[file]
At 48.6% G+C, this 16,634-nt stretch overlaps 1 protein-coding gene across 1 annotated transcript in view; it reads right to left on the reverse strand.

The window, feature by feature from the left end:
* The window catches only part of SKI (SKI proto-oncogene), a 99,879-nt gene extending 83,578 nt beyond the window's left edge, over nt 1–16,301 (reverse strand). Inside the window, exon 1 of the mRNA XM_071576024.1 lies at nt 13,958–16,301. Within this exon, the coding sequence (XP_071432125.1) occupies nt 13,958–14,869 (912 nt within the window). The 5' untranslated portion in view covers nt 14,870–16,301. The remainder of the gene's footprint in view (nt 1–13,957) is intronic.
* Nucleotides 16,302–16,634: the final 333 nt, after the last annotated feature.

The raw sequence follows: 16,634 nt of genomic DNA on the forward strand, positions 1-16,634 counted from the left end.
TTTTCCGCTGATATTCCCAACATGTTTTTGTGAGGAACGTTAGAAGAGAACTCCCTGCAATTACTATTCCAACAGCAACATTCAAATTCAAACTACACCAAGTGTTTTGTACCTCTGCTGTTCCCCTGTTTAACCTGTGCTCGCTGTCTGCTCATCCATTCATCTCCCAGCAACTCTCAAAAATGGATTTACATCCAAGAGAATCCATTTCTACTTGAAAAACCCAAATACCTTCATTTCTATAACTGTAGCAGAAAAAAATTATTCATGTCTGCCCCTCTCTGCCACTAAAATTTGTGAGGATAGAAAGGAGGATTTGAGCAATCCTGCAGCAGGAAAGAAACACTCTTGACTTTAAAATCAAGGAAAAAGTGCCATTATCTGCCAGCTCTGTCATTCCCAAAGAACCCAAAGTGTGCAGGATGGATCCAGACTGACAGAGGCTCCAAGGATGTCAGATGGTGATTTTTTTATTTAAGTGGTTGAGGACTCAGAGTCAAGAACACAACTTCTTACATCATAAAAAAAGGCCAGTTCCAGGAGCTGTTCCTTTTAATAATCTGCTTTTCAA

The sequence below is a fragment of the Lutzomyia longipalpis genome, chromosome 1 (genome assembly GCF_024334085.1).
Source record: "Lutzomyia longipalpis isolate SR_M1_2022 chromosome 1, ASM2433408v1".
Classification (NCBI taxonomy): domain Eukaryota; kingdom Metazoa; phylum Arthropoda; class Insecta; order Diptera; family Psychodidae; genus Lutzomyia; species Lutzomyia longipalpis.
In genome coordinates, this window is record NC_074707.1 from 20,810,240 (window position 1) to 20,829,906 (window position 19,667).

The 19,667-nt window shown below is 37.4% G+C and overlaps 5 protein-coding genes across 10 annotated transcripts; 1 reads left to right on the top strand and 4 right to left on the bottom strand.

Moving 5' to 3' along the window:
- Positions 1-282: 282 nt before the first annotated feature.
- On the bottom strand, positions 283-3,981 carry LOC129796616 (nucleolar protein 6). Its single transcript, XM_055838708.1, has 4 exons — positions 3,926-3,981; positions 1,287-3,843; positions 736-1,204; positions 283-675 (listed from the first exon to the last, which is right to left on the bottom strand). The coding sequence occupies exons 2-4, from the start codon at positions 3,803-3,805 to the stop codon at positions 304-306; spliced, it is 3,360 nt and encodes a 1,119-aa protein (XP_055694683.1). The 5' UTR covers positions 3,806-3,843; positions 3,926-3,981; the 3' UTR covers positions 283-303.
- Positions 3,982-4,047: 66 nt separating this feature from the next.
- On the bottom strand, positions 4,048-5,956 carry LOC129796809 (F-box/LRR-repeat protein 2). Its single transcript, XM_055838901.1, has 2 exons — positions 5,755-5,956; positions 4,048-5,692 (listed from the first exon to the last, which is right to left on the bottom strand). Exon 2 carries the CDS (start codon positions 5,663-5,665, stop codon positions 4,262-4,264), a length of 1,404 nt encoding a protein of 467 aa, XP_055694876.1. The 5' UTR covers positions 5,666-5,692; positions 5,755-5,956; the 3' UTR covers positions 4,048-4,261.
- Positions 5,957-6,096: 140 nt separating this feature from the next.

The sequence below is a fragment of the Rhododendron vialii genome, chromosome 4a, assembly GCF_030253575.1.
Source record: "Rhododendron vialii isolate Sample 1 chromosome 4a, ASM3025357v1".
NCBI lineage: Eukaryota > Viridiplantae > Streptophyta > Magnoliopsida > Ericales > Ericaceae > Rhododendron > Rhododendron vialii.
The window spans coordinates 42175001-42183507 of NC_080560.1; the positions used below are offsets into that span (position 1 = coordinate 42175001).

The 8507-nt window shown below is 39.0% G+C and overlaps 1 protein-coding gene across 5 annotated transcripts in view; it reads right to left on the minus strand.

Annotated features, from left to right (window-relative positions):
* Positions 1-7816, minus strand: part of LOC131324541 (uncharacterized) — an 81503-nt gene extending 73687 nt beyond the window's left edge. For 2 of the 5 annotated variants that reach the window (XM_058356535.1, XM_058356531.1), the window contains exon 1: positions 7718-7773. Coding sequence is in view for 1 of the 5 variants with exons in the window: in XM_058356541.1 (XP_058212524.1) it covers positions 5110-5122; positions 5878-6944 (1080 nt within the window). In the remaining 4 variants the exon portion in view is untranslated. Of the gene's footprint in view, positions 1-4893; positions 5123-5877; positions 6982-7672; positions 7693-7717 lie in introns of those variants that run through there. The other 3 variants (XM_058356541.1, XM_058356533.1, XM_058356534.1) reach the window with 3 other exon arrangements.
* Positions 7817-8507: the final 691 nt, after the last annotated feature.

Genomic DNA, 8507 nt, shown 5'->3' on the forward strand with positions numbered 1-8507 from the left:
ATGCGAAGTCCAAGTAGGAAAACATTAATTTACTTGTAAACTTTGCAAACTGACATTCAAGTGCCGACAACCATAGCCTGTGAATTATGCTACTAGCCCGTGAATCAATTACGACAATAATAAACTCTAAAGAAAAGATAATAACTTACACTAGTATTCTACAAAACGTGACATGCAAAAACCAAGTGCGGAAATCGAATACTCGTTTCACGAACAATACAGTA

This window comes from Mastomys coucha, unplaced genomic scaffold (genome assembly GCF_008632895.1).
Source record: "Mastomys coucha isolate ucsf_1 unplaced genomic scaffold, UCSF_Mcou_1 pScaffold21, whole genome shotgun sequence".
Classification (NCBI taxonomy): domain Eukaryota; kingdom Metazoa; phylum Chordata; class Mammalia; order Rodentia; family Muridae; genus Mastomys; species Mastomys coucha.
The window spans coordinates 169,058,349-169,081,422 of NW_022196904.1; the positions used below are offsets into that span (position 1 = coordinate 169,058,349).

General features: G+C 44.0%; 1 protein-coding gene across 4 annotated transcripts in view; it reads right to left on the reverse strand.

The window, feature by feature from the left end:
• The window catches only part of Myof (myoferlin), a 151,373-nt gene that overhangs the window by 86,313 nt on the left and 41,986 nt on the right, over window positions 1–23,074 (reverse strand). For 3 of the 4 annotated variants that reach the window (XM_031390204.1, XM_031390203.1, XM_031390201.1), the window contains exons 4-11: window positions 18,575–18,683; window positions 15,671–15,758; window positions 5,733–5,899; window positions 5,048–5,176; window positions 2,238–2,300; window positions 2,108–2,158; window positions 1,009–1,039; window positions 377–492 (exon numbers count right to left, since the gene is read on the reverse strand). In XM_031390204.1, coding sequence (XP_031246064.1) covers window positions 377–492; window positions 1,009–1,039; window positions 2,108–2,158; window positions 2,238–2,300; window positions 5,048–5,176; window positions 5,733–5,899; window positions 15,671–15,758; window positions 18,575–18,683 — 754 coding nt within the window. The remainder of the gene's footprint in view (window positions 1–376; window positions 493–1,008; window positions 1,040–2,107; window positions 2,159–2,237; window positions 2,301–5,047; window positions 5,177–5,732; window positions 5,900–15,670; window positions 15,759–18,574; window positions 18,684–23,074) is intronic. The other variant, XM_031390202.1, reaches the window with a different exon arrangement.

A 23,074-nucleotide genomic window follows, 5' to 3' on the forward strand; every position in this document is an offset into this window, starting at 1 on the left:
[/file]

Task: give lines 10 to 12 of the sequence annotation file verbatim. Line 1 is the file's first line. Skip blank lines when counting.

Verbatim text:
In genome coordinates, this window is record NC_074707.1 from 20,810,240 (window position 1) to 20,829,906 (window position 19,667).

The 19,667-nt window shown below is 37.4% G+C and overlaps 5 protein-coding genes across 10 annotated transcripts; 1 reads left to right on the top strand and 4 right to left on the bottom strand.

Moving 5' to 3' along the window: